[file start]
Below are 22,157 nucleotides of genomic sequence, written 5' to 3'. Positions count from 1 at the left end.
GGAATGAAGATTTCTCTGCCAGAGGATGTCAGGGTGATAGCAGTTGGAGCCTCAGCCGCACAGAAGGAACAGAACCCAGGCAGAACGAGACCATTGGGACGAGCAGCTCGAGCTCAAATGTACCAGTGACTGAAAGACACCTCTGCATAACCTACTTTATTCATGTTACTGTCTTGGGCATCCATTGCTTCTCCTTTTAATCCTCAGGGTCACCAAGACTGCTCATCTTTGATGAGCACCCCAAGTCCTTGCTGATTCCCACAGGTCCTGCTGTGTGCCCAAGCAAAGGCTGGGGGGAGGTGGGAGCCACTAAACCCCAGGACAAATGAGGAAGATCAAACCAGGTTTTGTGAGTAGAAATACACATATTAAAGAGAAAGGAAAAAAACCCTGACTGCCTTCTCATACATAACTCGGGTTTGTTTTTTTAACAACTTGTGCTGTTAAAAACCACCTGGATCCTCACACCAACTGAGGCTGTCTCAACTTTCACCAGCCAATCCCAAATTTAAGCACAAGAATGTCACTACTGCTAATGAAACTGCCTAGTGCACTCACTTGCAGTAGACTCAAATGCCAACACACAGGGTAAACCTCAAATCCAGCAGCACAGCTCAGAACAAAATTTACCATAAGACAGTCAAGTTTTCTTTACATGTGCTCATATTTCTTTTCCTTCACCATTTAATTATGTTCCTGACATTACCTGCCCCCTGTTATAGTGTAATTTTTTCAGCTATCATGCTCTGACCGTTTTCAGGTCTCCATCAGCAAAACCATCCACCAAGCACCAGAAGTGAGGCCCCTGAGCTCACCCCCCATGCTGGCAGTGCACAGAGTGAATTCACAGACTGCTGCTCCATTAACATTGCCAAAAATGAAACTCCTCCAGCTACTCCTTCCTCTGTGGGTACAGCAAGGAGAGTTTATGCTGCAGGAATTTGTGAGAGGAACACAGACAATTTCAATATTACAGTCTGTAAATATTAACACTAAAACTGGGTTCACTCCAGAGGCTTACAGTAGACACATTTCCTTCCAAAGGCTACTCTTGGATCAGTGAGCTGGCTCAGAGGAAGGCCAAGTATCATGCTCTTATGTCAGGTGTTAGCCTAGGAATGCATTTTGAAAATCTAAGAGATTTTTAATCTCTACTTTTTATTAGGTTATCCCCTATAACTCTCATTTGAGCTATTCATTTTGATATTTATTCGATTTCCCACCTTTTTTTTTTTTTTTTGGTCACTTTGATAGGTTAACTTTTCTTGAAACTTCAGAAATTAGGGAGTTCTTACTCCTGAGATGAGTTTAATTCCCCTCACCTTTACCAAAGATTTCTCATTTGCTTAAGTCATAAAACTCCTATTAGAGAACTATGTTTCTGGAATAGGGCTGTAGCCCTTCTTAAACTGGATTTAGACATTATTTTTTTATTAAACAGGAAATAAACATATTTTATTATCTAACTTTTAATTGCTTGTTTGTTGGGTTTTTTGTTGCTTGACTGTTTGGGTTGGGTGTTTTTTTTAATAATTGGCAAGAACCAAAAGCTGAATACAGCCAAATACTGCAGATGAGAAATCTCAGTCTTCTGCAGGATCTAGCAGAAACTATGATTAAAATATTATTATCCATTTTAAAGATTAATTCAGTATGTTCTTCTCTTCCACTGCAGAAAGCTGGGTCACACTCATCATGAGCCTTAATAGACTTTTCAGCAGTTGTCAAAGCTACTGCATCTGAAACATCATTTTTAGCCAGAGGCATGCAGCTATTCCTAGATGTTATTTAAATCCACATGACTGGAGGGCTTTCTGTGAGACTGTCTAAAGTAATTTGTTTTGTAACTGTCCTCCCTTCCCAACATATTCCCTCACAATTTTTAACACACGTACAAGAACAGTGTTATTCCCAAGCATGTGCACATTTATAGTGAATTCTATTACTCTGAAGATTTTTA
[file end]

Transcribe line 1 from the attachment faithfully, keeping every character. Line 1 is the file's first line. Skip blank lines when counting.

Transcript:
Below are 22,157 nucleotides of genomic sequence, written 5' to 3'. Positions count from 1 at the left end.